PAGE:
Then, beginning around 2012, I-SEEED began development on the mobile app that ultimately became Streetwyze. The goal was to allow youth to easily gather and upload survey data, multimedia (such as on-location videos or audio interviews), and qualitative data (including text or audio descriptions of a site), and integrate that information with official quantitative data sets (from local government, the U.S. Census, and more), all using the mobile devices they already carry in their pockets and purses.

“Streetwyze is designed and developed to function a lot like the social media and communications tools that youth already use,” Shah said.

Recent work with the app has been focused in Newark, N.J., where Shah said everyone from youth to young adults to senior citizens have been trained as part of a digital “ground-truthing” effort focused on environmental health and air quality.

“They’re using the tool and the [YPAR 2.0] methodology to identify things like diesel trucks that are driving to and from [the city’s] port, but pulling over and idling in front of preschools or parks,” she said. “The mobile platform allows them to capture that type of information to inform policy and planning, as well as to share with other residents.”

‘The Missing Link in the Data Revolution’

For Akom, it’s all part of a larger puzzle.

“The missing link in the data revolution is how to integrate official knowledge and local knowledge in ways that make data more valid, reliable, authentic, and meaningful to everyday people in order to get at the truth,” he told Greenbiz in a recent interview.

But is the YPAR 2.0 approach something everyday educators can use?

“The short answer is that Streetwyze is most effectively rolled out when it’s embedded in a racial- and social-justice framework,” Akom told Education Week.

And that’s where things get tricky.

For starters, not everyone agrees with such a framework. It’s a lot easier to imagine schools in the left-leaning Oakland area being willing to give it a try than those in more politically and socially conservative parts of the country.

And in order to truly understand the experiences of students such as Suarez, K-12 teachers—as a group, still overwhelmingly white— must confront what Akom describes as a “cultural gap.”

Most discussions about ed tech also focus more on ways to help students better navigate the existing system, rather than upend it.

Bremner, the Oakland Unified educator, has experienced those tensions firsthand.

Currently a college and career pathways coach in the district, Bremner spent 14 years in the classroom, including time teaching that urban ecology course at Castlemont High that Claudia Suarez says changed her life.

In an interview, Bremner said he’s been using participatory action-research projects in his classes since he began as a teacher. He’s often been on an island.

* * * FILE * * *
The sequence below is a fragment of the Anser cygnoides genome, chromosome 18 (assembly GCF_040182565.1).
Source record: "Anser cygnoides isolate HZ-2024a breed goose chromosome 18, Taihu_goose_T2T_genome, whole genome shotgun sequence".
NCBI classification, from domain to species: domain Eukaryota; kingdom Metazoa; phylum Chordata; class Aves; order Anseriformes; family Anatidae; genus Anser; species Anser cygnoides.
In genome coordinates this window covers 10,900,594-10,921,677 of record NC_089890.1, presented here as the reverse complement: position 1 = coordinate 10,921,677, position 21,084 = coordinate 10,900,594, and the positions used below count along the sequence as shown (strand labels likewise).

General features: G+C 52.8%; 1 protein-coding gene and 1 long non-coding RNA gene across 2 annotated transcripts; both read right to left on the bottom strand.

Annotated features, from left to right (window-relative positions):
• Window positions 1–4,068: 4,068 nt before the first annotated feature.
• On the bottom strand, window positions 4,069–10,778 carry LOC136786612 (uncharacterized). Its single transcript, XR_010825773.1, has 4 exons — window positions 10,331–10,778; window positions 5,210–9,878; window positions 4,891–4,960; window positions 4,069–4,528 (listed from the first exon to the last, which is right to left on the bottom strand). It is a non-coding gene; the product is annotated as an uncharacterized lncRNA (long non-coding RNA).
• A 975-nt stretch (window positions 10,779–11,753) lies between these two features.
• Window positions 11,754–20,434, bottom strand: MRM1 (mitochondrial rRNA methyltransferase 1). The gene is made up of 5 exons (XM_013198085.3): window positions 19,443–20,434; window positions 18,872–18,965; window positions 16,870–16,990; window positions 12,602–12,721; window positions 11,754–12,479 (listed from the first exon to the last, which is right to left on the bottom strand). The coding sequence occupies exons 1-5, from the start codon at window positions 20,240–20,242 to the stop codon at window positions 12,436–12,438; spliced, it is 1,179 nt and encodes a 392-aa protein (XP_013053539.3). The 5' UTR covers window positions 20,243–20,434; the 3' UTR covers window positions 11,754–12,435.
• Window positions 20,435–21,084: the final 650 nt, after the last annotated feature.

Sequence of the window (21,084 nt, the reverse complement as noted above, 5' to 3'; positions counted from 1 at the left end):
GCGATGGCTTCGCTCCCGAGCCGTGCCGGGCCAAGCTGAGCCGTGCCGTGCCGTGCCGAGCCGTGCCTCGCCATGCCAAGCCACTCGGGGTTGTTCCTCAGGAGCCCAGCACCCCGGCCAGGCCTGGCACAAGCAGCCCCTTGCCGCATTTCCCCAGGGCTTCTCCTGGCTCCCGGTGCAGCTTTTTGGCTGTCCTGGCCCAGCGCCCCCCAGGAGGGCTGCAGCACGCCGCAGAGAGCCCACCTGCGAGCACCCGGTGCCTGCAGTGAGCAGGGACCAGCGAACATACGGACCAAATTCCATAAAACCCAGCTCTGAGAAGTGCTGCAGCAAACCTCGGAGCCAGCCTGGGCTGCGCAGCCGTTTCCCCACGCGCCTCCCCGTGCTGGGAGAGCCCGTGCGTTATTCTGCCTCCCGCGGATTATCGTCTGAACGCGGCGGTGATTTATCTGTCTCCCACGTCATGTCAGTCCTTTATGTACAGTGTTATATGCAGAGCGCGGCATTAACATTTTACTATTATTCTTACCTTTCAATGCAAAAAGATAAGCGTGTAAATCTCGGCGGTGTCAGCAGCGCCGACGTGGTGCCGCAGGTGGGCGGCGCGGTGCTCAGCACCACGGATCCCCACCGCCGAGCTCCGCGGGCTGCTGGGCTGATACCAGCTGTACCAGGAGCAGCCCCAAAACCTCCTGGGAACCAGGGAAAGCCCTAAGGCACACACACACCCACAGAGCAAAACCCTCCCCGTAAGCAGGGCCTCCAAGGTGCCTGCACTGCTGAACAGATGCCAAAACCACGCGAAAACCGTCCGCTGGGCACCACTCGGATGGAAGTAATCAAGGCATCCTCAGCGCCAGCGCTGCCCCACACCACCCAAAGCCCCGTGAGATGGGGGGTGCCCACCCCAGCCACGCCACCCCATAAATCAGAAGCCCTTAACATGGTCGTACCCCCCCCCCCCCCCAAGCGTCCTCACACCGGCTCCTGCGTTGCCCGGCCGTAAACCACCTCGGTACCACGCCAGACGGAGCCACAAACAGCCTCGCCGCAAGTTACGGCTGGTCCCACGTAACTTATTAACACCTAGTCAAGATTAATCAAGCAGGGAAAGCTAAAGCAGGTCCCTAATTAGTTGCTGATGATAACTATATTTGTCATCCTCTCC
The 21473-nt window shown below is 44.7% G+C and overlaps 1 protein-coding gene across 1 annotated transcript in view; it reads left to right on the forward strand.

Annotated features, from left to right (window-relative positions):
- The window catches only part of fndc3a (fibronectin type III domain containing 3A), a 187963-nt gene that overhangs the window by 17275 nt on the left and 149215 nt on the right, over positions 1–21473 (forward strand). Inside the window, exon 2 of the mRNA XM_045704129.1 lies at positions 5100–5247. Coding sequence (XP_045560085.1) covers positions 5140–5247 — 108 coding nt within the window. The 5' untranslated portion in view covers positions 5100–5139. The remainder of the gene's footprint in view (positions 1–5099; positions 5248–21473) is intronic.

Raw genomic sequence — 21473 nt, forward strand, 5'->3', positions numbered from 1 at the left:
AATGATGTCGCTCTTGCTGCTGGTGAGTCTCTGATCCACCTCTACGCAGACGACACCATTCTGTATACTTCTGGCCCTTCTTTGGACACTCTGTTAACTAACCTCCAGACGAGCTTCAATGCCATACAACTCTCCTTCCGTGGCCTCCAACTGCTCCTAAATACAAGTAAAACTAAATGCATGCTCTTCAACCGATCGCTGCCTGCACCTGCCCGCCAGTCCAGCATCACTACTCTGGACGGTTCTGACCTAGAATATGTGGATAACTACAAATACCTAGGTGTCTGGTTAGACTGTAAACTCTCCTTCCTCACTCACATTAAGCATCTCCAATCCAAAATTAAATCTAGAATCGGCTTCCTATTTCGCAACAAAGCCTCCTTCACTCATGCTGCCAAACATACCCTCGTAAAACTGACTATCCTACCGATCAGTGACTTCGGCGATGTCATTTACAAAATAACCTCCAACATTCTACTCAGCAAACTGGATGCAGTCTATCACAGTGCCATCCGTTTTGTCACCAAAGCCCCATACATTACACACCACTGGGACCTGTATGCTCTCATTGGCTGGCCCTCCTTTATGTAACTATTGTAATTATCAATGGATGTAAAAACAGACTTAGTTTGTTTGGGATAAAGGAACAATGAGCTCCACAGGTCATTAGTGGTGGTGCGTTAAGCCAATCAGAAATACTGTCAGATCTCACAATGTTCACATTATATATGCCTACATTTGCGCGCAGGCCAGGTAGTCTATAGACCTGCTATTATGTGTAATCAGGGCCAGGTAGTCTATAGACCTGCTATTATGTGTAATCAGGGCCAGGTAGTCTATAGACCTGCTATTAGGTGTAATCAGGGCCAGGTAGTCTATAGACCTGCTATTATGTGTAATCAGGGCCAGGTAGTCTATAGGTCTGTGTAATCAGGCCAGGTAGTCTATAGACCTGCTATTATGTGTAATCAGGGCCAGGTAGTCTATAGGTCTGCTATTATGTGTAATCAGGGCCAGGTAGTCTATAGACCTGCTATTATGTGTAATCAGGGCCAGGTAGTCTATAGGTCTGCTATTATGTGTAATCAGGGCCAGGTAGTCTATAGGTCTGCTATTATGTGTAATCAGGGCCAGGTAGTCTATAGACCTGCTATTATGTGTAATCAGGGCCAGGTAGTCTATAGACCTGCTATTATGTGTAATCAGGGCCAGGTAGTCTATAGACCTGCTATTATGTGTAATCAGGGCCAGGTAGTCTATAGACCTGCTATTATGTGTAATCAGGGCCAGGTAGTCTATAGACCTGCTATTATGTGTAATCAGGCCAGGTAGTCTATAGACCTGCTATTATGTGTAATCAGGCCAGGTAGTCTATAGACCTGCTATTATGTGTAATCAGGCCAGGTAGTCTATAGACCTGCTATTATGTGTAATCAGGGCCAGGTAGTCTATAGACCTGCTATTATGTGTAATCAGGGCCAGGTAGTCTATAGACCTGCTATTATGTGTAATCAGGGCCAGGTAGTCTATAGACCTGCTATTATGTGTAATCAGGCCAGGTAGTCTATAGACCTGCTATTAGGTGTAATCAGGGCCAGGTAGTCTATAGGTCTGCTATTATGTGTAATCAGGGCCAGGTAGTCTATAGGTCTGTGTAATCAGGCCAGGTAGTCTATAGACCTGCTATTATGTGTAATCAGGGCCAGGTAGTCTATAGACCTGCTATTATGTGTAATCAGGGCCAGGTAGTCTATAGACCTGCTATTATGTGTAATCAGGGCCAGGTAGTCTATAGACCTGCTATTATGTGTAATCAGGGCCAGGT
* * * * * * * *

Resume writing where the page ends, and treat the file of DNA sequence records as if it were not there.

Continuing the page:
“Sometimes, you’ll have [colleagues] doing some level of critical pedagogy, looking at systems of liberation and oppression,” he said. “More often than not, though, that’s not what teachers are doing.”

Bremner’s partnership with Akom and I-SEEED came during his first year at Castlemont, when he was also trying to build a new academy program at the school, as well as teach a regular course load.

In general, he said, the YPAR approach is powerful because it allows young people to be at the center of research that actually matters to them, often generating a sense of value and purpose among students who might otherwise feel disconnected from their own education.

Adding technology to the mix “can have a huge added value,” Bremner said, because it allows for “more efficient data collection, more immediate turnaround, interactivity, and much more dynamic [presentations.]”

Still, his partnership with I-SEEED fizzled after that first year, largely due to external factors.

Managing the logistics and demands of collaboration at the time were challenging, given all his other responsibilities and turmoil and leadership churn at Castlemont, Bremner said.

It’s also been hard to integrate new technologies as they develop, he said, largely because classroom teachers are given so little time to plan and experiment.

And despite some recent interest from above, brought about by Oakland Unified’s new commitment to high school redesign, there remain very few teachers or administrators in the district with whom to collaborate and share ideas about technology-driven participatory action research.

For Akom and I-SEEED, the challenge now is figuring out how to overcome such barriers in order to grow both Streetwyze and their YPAR 2.0 approach. One strategy already in use: are currently working to train teachers in “culturally and community-responsive pedagogy” via a group known the Teaching Excellence Network.

“We think the issue of scaling is more around will than skill,” Akom said. “We are talking about changing lives here.”

Photo: Students from Castlemont High School in Oakland, Calif. take part in a youth participatory action research project during the 2011-12 school year. --Eli Jacobs-Fantauzzi

This post has been updated with information on the Teaching Excellence Network.

An earlier version of this post misspelled the name of Aaron Nakai.

See also:

for live coverage of the latest research on ed tech at #AERA16.

A version of this news article first appeared in the Digital Education blog.